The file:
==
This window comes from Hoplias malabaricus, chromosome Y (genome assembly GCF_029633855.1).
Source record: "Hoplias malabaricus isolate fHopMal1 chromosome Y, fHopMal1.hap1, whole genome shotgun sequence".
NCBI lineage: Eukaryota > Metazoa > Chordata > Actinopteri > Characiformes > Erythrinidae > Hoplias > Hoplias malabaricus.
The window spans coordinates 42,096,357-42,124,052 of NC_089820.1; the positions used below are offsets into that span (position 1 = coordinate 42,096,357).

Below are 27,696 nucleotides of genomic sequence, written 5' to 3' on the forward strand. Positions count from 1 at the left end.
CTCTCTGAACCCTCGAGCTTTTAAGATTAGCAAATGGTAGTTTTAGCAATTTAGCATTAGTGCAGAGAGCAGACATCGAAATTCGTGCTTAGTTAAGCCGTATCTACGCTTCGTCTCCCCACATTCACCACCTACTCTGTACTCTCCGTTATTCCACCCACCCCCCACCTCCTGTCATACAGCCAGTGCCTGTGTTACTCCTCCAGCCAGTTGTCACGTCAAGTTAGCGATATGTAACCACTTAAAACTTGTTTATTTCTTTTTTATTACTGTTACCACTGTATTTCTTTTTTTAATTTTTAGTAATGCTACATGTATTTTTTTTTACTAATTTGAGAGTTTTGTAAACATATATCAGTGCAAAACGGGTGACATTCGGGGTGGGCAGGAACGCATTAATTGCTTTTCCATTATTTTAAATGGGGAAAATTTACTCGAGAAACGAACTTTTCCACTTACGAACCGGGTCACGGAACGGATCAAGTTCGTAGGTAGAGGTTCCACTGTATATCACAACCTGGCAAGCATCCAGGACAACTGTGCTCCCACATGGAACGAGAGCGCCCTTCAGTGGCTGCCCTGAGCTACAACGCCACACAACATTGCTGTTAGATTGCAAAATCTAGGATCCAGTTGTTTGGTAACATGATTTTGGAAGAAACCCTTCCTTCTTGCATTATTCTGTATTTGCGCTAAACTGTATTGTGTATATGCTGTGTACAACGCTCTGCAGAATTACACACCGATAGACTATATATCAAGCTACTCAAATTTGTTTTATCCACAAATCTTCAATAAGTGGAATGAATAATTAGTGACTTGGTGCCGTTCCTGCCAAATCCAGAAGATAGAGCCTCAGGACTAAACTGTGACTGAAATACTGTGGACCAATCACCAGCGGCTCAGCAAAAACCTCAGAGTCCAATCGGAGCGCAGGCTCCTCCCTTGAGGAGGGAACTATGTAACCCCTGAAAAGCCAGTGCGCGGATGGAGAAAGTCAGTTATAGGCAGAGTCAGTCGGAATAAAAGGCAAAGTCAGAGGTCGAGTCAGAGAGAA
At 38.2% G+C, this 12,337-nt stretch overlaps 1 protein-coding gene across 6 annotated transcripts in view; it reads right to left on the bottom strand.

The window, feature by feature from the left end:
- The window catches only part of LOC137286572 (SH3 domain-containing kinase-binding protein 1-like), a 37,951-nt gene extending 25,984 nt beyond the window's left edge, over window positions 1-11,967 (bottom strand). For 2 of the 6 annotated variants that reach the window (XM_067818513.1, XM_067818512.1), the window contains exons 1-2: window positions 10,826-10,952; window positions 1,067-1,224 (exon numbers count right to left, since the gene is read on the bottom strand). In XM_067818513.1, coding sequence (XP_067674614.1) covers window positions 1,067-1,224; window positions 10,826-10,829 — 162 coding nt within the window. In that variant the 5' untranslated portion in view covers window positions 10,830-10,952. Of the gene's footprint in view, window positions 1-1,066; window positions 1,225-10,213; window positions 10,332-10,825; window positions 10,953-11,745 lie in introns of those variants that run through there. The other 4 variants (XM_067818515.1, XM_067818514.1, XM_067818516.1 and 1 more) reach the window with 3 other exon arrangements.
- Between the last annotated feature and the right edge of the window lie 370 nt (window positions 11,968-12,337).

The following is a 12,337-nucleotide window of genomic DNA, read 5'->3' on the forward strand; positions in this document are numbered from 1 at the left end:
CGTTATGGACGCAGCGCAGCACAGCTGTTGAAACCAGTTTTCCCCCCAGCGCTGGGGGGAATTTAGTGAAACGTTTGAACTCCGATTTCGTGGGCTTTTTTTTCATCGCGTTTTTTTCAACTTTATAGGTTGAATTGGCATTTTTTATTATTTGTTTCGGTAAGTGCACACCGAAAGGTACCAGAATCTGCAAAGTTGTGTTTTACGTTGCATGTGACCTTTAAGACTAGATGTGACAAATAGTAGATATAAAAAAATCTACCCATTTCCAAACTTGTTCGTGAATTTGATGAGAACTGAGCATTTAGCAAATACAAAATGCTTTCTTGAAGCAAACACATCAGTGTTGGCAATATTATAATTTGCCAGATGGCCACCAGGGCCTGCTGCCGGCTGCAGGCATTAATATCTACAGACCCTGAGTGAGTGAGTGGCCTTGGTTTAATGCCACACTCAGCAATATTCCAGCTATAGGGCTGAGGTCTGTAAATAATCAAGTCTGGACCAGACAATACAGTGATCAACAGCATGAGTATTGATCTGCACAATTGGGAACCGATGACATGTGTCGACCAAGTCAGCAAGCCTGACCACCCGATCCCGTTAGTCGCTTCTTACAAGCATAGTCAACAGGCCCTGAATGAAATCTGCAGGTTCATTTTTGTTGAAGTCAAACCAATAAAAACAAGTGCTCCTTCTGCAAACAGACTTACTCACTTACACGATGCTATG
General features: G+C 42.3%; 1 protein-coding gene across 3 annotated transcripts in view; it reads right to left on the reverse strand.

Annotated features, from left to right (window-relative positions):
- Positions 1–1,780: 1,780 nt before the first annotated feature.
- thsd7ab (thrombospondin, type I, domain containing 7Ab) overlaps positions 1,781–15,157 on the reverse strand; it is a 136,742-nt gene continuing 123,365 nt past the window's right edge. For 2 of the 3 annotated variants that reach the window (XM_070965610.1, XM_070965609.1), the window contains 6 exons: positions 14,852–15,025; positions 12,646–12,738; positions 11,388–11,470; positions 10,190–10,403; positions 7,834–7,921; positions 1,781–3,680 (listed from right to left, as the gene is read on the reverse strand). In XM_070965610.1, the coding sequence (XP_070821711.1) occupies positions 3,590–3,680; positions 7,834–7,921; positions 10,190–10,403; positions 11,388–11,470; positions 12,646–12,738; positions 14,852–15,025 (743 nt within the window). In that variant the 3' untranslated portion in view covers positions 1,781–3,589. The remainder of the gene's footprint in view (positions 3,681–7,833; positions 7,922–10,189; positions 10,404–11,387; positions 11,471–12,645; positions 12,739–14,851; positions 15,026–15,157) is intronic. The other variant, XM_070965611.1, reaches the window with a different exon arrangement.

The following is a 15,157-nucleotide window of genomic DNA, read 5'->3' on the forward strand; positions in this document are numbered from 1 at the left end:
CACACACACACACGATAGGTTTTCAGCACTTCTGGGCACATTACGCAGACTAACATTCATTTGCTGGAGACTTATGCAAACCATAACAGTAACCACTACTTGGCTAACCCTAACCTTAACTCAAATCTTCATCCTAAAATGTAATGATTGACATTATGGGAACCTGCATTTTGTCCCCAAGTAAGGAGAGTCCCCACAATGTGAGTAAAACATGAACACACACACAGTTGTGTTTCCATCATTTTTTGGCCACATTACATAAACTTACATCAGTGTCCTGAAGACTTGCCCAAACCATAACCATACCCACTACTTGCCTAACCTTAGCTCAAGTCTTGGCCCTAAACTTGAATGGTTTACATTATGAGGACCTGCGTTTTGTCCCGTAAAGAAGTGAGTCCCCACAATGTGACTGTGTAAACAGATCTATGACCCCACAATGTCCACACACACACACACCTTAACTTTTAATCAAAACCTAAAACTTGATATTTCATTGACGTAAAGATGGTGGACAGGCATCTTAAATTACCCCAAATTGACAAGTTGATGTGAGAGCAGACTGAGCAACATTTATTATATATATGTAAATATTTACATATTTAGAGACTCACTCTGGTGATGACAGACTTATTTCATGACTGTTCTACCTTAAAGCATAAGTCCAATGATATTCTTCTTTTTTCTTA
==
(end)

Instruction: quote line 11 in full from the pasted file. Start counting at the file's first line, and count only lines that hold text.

The following is a 12,337-nucleotide window of genomic DNA, read 5'->3' on the forward strand; positions in this document are numbered from 1 at the left end: